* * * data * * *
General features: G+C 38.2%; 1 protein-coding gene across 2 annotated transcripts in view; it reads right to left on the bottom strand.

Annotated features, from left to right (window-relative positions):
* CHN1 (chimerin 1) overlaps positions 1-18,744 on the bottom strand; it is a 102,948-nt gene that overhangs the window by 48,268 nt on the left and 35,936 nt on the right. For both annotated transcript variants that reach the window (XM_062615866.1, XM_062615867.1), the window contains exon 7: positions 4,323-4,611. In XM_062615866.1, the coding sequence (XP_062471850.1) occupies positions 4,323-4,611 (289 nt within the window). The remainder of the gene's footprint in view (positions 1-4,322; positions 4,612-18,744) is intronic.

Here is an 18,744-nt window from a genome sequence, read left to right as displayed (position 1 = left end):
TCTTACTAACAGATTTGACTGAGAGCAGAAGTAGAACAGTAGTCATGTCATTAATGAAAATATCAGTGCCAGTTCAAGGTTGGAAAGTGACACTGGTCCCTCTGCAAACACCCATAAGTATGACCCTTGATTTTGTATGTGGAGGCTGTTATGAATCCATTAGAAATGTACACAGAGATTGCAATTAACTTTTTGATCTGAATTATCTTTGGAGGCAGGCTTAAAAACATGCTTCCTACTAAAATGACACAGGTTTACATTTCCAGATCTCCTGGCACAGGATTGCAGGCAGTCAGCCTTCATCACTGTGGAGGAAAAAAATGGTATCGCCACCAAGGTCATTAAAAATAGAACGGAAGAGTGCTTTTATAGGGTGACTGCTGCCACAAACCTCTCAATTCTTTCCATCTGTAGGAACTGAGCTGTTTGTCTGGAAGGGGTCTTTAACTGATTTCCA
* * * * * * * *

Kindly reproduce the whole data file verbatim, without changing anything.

General features: G+C 38.2%; 1 protein-coding gene across 2 annotated transcripts in view; it reads right to left on the bottom strand.

Annotated features, from left to right (window-relative positions):
* CHN1 (chimerin 1) overlaps positions 1-18,744 on the bottom strand; it is a 102,948-nt gene that overhangs the window by 48,268 nt on the left and 35,936 nt on the right. For both annotated transcript variants that reach the window (XM_062615866.1, XM_062615867.1), the window contains exon 7: positions 4,323-4,611. In XM_062615866.1, the coding sequence (XP_062471850.1) occupies positions 4,323-4,611 (289 nt within the window). The remainder of the gene's footprint in view (positions 1-4,322; positions 4,612-18,744) is intronic.

Here is an 18,744-nt window from a genome sequence, read left to right as displayed (position 1 = left end):
TCTTACTAACAGATTTGACTGAGAGCAGAAGTAGAACAGTAGTCATGTCATTAATGAAAATATCAGTGCCAGTTCAAGGTTGGAAAGTGACACTGGTCCCTCTGCAAACACCCATAAGTATGACCCTTGATTTTGTATGTGGAGGCTGTTATGAATCCATTAGAAATGTACACAGAGATTGCAATTAACTTTTTGATCTGAATTATCTTTGGAGGCAGGCTTAAAAACATGCTTCCTACTAAAATGACACAGGTTTACATTTCCAGATCTCCTGGCACAGGATTGCAGGCAGTCAGCCTTCATCACTGTGGAGGAAAAAAATGGTATCGCCACCAAGGTCATTAAAAATAGAACGGAAGAGTGCTTTTATAGGGTGACTGCTGCCACAAACCTCTCAATTCTTTCCATCTGTAGGAACTGAGCTGTTTGTCTGGAAGGGGTCTTTAACTGATTTCCA